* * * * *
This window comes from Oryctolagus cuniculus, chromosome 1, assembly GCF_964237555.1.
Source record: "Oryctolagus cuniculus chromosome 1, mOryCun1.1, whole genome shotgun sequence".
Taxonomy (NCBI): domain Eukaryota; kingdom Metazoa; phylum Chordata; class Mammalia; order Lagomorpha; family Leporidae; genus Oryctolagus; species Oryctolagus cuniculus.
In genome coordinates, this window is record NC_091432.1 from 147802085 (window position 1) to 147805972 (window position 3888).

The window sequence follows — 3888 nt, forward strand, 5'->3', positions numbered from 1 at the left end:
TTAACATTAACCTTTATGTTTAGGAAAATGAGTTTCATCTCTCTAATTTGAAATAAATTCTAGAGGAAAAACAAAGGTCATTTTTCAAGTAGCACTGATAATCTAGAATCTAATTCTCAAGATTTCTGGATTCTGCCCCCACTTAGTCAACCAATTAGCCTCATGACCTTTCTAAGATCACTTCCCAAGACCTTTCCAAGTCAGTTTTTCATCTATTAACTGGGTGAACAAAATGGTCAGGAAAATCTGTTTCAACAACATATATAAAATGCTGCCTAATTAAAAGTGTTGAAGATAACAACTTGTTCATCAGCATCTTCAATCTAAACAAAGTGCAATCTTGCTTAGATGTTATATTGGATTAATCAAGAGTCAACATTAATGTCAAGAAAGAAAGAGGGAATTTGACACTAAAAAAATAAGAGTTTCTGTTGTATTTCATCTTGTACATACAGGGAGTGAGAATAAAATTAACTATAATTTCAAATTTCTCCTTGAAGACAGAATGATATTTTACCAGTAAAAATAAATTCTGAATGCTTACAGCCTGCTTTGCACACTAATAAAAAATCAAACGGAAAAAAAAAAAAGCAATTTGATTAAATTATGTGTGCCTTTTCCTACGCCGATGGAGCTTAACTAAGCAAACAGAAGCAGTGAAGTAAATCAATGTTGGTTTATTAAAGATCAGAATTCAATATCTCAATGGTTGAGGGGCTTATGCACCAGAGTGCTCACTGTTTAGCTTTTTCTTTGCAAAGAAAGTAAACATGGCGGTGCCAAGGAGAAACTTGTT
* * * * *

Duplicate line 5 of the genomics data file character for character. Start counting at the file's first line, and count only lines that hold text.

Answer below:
The window sequence follows — 3888 nt, forward strand, 5'->3', positions numbered from 1 at the left end: